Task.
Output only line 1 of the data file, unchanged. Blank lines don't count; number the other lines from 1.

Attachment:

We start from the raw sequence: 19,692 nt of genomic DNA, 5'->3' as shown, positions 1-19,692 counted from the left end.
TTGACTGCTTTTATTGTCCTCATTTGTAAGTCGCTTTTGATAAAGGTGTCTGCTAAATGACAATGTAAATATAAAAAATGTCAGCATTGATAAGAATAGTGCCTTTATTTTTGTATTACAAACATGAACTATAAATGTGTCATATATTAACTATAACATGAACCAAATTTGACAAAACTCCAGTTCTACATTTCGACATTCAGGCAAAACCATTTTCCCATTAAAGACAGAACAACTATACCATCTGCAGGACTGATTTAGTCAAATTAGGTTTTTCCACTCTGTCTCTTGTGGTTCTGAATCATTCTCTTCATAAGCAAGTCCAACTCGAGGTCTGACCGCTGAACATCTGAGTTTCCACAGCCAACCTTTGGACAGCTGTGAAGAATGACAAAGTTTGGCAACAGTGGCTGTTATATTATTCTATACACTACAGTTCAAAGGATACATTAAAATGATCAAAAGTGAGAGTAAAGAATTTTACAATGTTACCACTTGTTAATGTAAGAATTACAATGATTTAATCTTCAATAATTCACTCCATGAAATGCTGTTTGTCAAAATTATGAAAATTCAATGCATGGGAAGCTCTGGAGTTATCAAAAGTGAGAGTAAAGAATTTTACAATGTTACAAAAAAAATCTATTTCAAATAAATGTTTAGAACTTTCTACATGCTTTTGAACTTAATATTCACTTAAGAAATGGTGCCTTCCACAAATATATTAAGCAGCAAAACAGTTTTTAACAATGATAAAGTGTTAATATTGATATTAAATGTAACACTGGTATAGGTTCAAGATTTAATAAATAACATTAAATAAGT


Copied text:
We start from the raw sequence: 19,692 nt of genomic DNA, 5'->3' as shown, positions 1-19,692 counted from the left end.